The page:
Course Hero. "Faust (Parts 1 and 2) Study Guide." Course Hero. 20 July 2017. Web. 19 July 2018. <https://www.coursehero.com/lit/Faust-Parts-1-and-2/>.
Course Hero. (2017, July 20). Faust (Parts 1 and 2) Study Guide. In Course Hero. Retrieved July 19, 2018, from https://www.coursehero.com/lit/Faust-Parts-1-and-2/
(Course Hero, 2017)
Course Hero. "Faust (Parts 1 and 2) Study Guide." July 20, 2017. Accessed July 19, 2018. https://www.coursehero.com/lit/Faust-Parts-1-and-2/.
Course Hero, "Faust (Parts 1 and 2) Study Guide," July 20, 2017, accessed July 19, 2018, https://www.coursehero.com/lit/Faust-Parts-1-and-2/.
Faust and Mephistopheles are chatting with the Emperor, who's very pleased with Faust's abilities. The Steward appears with the news that the empire's debts have all been paid. The Minister of War reports that the army has doled out part of the soldiers' back pay. The Treasurer has equally good news. Even the Chancellor is in good spirits. He appears with a promissory note for a thousand crowns secured by the "untold Treasure hidden in the earth/Of our Realm." The Emperor is shocked, saying his signature has been forged, but the Chancellor assures him that the Emperor himself signed it. Everyone has been paid off, and they all love the Emperor again. The Emperor is uneasy about issuing paper money without gold in hand to back it up, but Mephistopheles tells him paper money is much easier to get and use, and Faust assures him the ground below is full of gold. The Emperor gives Faust the job of finding it. The Emperor's Fool turns up; it turns out he fell down drunk, not dead. The Emperor gives him enough paper money to buy his own house and land.
Together again, Faust accuses Mephistopheles of avoiding him. The Steward and the Chamberlain are insisting Faust use his powers to conjure Helen and Paris. Mephistopheles says it's not as easy to conjure Helen's ghost as it is paper money. The "old pagans" have "their own Hell," and only the goddesses known as "the Mothers," who live "outside of place [and] time," can get Helen out. Moreover, Mephistopheles can't approach them; Faust will have to do it. Mephistopheles gives Faust a key, saying it will lead him to the Mothers. Hearing the word "Mothers" disturbs Faust, but he has no idea why. Mephistopheles distracts him by talking about the task at hand. He confidently gives Faust directions to the underworld, and Faust sinks out of sight. Mephistopheles hopes the key will work and wonders, "Will he come back ... as he went?"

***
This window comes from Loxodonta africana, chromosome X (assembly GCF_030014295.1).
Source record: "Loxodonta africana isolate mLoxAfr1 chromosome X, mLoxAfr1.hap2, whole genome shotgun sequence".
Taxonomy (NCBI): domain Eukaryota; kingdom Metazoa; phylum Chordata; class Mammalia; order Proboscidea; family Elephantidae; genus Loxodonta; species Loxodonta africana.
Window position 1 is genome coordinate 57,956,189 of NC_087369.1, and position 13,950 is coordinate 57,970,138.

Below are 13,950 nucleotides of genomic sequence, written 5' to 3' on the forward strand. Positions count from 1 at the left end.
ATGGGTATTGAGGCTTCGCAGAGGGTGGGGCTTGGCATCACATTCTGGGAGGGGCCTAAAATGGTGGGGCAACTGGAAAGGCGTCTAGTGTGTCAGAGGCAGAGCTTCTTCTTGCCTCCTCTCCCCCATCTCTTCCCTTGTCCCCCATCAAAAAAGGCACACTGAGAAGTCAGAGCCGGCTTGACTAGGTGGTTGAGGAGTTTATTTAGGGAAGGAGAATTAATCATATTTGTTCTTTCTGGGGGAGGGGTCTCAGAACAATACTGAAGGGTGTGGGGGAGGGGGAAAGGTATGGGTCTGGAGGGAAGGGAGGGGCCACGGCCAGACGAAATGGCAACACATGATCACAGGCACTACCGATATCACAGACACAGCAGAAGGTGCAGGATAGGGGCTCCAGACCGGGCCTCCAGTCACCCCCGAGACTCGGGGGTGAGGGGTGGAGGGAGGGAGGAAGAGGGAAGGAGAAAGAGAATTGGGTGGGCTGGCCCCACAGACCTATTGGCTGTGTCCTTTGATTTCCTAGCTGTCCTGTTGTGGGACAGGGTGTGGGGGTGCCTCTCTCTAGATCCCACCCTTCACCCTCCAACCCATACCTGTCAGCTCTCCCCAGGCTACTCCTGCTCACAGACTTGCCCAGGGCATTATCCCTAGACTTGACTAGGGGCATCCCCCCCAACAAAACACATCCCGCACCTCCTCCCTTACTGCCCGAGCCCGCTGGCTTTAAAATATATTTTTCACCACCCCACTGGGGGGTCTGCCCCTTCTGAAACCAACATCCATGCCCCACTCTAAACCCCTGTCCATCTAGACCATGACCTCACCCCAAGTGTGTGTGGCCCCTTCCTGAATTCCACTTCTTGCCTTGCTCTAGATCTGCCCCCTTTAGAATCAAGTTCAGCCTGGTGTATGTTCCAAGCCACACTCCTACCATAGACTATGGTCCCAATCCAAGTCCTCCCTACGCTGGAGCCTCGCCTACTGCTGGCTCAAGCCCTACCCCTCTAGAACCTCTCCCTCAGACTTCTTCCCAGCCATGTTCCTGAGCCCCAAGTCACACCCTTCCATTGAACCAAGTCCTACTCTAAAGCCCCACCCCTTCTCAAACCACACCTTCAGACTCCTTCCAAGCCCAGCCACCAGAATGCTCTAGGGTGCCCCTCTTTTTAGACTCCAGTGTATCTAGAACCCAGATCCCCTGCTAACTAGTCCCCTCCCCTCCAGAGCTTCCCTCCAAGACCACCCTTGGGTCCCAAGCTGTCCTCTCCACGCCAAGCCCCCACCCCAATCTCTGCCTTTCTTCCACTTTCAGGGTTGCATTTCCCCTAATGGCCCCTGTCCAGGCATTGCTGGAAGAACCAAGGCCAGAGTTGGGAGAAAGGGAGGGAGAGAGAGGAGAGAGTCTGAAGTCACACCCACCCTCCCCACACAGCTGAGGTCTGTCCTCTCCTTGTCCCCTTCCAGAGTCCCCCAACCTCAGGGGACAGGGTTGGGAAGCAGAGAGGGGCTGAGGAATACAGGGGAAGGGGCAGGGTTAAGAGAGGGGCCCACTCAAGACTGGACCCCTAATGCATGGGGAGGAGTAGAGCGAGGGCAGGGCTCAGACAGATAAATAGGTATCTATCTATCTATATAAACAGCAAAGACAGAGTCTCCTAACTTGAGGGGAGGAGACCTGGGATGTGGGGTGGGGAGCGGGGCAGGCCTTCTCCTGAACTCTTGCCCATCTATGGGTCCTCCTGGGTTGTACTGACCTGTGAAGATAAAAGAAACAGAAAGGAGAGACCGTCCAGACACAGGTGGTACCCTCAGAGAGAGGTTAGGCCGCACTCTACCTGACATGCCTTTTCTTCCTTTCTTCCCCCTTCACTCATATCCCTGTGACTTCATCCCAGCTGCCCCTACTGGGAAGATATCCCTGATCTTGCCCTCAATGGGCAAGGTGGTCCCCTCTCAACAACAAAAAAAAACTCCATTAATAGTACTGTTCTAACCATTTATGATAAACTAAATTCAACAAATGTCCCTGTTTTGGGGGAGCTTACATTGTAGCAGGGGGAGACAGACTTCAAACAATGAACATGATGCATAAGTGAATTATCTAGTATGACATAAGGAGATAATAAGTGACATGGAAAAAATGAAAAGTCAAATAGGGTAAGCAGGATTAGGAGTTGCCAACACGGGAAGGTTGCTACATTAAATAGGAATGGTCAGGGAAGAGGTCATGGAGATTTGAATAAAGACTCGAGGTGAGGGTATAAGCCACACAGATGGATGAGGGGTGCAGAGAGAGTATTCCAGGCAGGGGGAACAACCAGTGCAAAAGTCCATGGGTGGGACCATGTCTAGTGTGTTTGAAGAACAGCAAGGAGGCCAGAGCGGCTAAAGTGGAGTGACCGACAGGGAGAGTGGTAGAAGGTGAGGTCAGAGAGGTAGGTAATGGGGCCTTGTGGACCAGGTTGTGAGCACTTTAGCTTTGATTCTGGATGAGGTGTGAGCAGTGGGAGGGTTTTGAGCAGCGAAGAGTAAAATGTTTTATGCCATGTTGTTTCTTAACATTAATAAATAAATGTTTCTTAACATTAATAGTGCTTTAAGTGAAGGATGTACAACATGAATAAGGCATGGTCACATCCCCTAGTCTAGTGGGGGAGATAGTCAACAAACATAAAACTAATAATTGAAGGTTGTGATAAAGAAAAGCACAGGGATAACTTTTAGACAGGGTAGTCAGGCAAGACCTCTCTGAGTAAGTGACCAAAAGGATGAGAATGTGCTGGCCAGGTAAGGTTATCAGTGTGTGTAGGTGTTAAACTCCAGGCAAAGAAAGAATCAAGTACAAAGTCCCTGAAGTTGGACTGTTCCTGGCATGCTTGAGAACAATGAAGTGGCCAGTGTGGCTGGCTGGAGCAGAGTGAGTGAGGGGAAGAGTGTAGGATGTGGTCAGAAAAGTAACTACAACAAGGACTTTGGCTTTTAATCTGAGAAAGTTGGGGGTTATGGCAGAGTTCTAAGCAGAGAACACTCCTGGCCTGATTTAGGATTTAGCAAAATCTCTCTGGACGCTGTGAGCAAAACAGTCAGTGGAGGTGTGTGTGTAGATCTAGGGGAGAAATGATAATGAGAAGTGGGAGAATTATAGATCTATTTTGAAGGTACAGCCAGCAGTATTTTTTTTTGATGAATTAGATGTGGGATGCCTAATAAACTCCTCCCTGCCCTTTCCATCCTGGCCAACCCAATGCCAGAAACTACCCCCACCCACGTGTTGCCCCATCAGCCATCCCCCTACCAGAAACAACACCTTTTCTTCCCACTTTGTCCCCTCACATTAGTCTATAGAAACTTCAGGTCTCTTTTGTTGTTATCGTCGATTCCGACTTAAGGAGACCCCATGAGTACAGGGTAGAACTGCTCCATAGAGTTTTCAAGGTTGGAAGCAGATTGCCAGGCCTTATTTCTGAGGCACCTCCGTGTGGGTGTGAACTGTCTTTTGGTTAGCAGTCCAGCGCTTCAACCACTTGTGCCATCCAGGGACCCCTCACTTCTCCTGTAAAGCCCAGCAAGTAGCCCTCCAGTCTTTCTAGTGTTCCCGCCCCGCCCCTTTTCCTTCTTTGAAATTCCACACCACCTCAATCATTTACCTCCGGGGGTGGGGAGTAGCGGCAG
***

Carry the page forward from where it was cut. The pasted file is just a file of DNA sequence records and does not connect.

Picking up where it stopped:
In these two scenes, it becomes clear Mephistopheles is up to his old tricks. When the Emperor wants to be cautious about paper money, Mephistopheles talks him into accepting it. (Goethe himself knew that issuing paper money was an indication that a government was in bad shape. Act 1, Scene 4 can be understood perhaps as a criticism of the French Revolutionary Assembly, which issued more and more paper currency, which only made the country's financial situation worse.) Then the Fool appears. Apparently Mephistopheles didn't kill him; he only made it look that way long enough to get the Emperor's ear. He also is still trying to control Faust with lies and half-truths. In Act 2, Scene 5 Mephistopheles sends Faust off to the underworld with assurances that all will be well, but he knows there's every chance it won't be.
In Act 1, Scene 3 the Herald mentioned that their Carnival would not be a traditional German one. The Emperor returned from his coronation in Rome, the Herald explains, with different cultural traditions. In Act 1, Scene 5 readers learn that the divide between the medieval, Germanic North and the classical South extends well beyond cultural traditions. Although he's the devil, Mephistopheles's power is limited; he cannot access classical gods and has no control over classical "shades." This dichotomy will appear many times in Part 2.
Mephistopheles wonders if Faust will return from the underworld changed. But he is already a much different man than he was at the end of Part 1. Freed of his love of and guilt over Gretchen, he exudes confidence and ability. He has become a man of deeds and not just words. In fact, in the gallery, he complains that all this talk of the supernatural reminds him of how unhappy he was as a scholar and teacher. He feels much better once he has a dangerous task to accomplish. Although he still is irritable and excitable at times and complains a bit, Faust is a more positive and independent man as a whole than he was in Part 1.